From: Patrick Andries (firstname.lastname@example.org)
Date: Mon Sep 30 2002 - 20:59:02 EDT
----- Message d'origine -----
De : "Jim Allan" <email@example.com>
> "One of the most frequent character with cedilla is the ç (C with
> cedilla). This letter was used for the sound of the affricate [ts] in
> old Spanish.
This distinction was introduced systematically in the secund half of the
XIIth century, « ç » (first written z <sup>c</sup>) for [ts] and « z » (no c
on top) for [dz].
>Contemporary Spanish does not use it anymore, since an
> orthographic reform in the 18th century."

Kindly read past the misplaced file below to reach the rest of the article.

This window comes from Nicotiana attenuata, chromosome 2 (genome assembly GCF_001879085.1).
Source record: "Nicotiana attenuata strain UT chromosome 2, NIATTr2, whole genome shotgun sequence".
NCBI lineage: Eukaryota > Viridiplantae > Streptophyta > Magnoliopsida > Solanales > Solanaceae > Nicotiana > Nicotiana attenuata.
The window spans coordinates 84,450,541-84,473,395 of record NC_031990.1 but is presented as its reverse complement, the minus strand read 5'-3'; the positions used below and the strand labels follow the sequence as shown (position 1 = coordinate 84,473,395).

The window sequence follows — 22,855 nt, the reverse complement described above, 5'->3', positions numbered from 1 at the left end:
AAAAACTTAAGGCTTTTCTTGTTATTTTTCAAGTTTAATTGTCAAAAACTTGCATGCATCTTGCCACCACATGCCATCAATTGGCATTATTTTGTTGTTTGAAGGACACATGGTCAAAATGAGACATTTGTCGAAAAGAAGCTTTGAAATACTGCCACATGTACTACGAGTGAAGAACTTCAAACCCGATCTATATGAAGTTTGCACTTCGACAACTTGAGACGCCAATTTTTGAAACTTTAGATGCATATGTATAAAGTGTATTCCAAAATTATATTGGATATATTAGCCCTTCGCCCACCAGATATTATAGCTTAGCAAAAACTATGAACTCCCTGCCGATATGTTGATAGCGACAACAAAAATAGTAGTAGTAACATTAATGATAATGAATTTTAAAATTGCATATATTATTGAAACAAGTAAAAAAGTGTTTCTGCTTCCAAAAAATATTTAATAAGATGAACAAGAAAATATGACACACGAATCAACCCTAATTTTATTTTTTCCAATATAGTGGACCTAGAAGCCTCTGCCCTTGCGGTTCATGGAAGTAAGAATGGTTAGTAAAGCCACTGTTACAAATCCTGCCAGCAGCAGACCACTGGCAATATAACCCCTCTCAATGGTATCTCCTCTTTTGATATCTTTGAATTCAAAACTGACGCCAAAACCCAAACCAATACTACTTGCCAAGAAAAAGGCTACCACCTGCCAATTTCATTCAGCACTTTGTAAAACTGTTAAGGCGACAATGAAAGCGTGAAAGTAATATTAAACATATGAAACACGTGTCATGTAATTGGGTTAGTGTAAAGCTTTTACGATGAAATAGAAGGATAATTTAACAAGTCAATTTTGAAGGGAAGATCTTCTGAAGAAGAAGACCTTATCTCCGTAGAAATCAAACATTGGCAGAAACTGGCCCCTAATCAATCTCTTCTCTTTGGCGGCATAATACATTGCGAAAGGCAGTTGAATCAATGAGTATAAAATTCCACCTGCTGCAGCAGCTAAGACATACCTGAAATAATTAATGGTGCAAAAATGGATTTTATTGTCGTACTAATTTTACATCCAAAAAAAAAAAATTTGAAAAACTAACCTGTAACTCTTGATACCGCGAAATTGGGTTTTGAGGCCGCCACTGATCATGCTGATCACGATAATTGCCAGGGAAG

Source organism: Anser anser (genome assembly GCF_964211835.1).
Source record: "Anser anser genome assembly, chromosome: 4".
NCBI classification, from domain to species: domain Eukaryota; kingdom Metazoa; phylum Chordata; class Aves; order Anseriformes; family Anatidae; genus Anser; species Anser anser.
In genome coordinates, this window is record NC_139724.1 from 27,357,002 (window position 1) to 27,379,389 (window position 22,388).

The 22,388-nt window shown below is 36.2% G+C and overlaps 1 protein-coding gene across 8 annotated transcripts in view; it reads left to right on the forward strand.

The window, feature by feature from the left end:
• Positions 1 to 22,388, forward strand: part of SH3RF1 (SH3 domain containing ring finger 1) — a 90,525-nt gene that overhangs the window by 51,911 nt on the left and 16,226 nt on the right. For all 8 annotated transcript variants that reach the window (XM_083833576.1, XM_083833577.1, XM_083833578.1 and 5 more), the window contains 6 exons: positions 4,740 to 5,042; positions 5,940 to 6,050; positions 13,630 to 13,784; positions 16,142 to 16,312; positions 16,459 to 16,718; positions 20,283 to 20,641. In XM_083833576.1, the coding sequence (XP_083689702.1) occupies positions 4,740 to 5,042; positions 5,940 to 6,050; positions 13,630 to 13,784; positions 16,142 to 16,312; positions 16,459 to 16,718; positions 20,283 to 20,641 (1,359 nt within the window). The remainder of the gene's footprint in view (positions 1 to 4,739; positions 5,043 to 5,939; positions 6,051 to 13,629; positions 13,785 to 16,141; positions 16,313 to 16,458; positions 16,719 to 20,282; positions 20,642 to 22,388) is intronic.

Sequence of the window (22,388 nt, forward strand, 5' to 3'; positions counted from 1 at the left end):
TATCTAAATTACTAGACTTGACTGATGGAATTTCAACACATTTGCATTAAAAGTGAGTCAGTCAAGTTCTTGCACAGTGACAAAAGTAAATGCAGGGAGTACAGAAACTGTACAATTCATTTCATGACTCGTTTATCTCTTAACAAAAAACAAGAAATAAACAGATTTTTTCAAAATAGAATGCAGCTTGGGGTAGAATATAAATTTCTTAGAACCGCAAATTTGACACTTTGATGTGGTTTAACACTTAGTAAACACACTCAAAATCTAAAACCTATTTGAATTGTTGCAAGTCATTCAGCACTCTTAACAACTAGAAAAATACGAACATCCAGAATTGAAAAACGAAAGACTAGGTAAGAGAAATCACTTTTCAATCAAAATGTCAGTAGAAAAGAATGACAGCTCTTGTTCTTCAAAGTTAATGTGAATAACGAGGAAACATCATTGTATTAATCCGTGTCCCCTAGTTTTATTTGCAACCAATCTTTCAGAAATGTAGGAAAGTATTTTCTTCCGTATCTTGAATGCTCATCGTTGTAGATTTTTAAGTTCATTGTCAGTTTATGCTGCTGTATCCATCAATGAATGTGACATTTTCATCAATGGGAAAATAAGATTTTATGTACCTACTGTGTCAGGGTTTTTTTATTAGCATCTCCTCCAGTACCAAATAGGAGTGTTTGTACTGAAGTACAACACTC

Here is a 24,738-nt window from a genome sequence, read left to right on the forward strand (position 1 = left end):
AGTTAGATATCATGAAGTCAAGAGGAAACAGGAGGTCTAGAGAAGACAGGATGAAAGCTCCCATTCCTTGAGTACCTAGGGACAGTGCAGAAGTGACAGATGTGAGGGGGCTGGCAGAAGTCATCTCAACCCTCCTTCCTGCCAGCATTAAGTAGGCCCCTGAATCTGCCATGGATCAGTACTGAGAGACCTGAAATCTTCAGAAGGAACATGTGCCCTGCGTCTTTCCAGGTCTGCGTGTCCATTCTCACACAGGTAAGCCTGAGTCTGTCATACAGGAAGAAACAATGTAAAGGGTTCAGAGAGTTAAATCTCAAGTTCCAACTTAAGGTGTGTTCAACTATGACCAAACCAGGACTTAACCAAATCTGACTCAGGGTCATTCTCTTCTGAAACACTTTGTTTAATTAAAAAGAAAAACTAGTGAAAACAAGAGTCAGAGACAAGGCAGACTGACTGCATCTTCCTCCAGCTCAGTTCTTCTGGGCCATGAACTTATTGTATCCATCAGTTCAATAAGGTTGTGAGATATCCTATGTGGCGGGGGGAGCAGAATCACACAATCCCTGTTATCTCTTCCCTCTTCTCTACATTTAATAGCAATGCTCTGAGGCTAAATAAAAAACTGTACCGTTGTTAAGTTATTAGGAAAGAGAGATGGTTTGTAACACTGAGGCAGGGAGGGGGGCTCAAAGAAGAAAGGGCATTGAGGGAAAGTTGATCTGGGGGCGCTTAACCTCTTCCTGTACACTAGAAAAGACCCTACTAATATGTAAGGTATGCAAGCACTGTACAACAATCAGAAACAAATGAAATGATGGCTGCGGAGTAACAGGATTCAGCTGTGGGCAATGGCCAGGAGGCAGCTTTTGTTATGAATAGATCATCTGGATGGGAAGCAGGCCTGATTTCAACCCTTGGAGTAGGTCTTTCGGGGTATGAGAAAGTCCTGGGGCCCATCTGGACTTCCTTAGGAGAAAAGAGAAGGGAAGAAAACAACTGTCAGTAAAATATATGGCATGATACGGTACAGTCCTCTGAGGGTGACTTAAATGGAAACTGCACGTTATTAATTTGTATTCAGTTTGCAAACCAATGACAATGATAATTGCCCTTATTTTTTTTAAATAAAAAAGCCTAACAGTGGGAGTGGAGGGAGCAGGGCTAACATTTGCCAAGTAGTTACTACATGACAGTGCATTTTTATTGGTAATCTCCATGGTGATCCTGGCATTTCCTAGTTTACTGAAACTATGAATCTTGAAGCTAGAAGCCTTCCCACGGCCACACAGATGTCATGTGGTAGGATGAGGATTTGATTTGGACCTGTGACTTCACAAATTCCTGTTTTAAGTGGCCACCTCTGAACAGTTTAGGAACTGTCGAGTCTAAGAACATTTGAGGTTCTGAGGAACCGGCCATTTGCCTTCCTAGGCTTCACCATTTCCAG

With the transformation of the consonant system in Spanish, the graphical
confusion between « ç » and « z » began to be frequent from the start of the
XVIth century, even among good authors in the XVIIth century : « suzesor ,
pareze, haçer » (and in Andalucia these letters were also confused with «
s »). In 1726 the Academy suppressed the ç letter and consacrated the
orthography « c » in front of « e, i » and « z » in front of « a, o, u » for
the [theta] sound to which [ts] and [dz] had evolved over time.
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